But if the case against applying the Act to public defenders is not conclusive, neither is the case for application. If the canons of statutory construction are to be trotted out, and the "plain meaning" canon invoked in favor of application, we must not overlook the canon against repeals by implication. If the Westfall Act applies to public defenders, the statute authorizing the Administrative Office to buy liability insurance for the defenders is nullified; they don't need the insurance if they don't have the liability. As so often, the canons are an unruly team, pulling in opposite directions and therefore requiring that the judicial decision, if it is to be candid, be placed on other grounds, such as what in all likelihood Congress would have provided had it foreseen the interpretive question that has arisen.


We need not bite the bullet and determine the Westfall Act's coverage in this case, however. For the Act to kick in, the employee must notify the Attorney General of the suit; the Attorney General must certify that the defendant employees were acting within the scope of their employment when the tort occurred; and, if he refuses to so certify, the employees themselves must petition the district court. 28 U.S.C. §§ 2679(c), (d). No certification or petition has been filed in this case and, so far as we are aware, the defendants have not even notified the Attorney General of the suit. Given the elaborate statutory procedures for notification, certification, and petition, we do not think that in their absence either the district court or this court is obliged to determine on its own initiative whether the suit is against a federal employee acting within the scope of his employment. The suit proceeds as an ordinary tort action against an individual, as it would if, for example, the defendant, although unquestionably a federal employee within the meaning of the Westfall Act, had been acting outside the scope of his employment when he committed the tort.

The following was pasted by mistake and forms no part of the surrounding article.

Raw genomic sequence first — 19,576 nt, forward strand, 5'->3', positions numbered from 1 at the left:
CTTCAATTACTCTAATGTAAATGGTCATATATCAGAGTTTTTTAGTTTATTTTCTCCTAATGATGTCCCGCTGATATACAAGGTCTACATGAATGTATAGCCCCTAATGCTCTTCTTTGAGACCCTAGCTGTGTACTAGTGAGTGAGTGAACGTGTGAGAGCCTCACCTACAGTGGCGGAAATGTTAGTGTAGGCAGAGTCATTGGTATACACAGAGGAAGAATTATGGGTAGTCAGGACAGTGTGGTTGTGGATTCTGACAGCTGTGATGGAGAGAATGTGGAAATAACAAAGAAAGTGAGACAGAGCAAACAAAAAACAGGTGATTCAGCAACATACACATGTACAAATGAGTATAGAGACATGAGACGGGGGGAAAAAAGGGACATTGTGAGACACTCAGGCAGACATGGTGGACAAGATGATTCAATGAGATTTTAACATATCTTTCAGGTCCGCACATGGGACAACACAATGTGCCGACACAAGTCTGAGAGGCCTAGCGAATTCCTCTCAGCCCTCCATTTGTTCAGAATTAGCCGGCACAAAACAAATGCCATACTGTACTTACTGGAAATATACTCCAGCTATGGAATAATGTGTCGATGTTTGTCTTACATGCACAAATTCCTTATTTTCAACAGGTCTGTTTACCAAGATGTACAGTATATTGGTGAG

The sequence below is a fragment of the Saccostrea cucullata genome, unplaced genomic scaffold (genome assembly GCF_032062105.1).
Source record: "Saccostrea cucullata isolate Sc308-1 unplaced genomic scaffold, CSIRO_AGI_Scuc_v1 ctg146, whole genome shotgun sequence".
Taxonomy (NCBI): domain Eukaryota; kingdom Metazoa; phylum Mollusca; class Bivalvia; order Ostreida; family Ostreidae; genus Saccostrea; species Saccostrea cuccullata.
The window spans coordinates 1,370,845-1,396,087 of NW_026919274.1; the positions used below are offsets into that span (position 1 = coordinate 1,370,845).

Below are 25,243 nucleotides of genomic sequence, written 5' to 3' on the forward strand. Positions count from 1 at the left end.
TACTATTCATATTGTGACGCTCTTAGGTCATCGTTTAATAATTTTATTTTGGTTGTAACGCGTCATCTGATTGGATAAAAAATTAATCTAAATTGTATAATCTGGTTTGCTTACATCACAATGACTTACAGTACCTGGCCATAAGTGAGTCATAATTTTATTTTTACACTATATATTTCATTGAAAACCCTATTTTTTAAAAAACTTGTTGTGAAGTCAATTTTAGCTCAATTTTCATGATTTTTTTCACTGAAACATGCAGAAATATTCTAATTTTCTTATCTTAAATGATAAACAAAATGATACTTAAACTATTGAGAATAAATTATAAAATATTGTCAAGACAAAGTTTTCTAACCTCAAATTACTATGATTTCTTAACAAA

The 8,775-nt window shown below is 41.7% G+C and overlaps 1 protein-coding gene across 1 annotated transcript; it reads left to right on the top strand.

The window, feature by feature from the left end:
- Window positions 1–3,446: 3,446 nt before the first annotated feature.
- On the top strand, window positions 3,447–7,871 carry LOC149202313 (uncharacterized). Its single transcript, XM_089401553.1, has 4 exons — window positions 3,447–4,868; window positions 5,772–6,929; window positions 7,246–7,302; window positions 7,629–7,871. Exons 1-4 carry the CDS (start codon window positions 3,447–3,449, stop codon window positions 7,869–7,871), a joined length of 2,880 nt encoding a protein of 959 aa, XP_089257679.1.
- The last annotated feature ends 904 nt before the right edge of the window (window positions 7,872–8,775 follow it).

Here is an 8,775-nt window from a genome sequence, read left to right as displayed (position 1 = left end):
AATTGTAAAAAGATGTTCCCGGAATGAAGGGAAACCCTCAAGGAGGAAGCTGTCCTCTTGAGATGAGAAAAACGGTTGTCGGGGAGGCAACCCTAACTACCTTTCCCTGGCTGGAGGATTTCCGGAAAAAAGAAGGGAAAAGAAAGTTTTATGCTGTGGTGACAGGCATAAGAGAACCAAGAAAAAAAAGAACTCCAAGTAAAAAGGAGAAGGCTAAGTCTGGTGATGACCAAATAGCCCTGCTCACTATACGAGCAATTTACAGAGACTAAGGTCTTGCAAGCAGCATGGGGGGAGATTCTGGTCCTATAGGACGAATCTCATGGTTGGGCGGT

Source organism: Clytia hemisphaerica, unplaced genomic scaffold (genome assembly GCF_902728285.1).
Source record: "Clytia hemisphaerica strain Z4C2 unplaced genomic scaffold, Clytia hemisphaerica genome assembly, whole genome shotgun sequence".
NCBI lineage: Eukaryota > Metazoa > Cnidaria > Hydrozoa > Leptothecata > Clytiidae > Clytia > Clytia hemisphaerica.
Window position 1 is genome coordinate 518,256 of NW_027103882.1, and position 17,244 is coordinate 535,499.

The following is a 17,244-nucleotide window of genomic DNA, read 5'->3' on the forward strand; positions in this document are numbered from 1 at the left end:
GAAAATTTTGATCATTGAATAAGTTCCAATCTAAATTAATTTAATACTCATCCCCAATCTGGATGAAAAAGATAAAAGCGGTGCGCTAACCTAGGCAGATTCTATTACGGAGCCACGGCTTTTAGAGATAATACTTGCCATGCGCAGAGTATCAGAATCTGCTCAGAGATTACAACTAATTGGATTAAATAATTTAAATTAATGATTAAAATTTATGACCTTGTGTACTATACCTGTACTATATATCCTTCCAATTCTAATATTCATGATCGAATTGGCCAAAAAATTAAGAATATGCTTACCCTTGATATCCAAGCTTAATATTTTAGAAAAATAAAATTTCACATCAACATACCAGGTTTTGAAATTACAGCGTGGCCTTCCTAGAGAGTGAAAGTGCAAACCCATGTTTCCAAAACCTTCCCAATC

We conclude that the Westfall Act does not bar this suit--not yet anyway, for doubtless on remand (and there must be a remand, as we shall see shortly) the district court will be asked whether the defendants can still invoke the Act's protection or have waived it, a question complicated by the Act's having come into existence after the suit was filed. But there is another preliminary issue that we cannot duck: whether the case is within the diversity jurisdiction. It is not, if the prisoner's domicile is the place of his incarceration, because that is Illinois, the same state of which the defendants are citizens.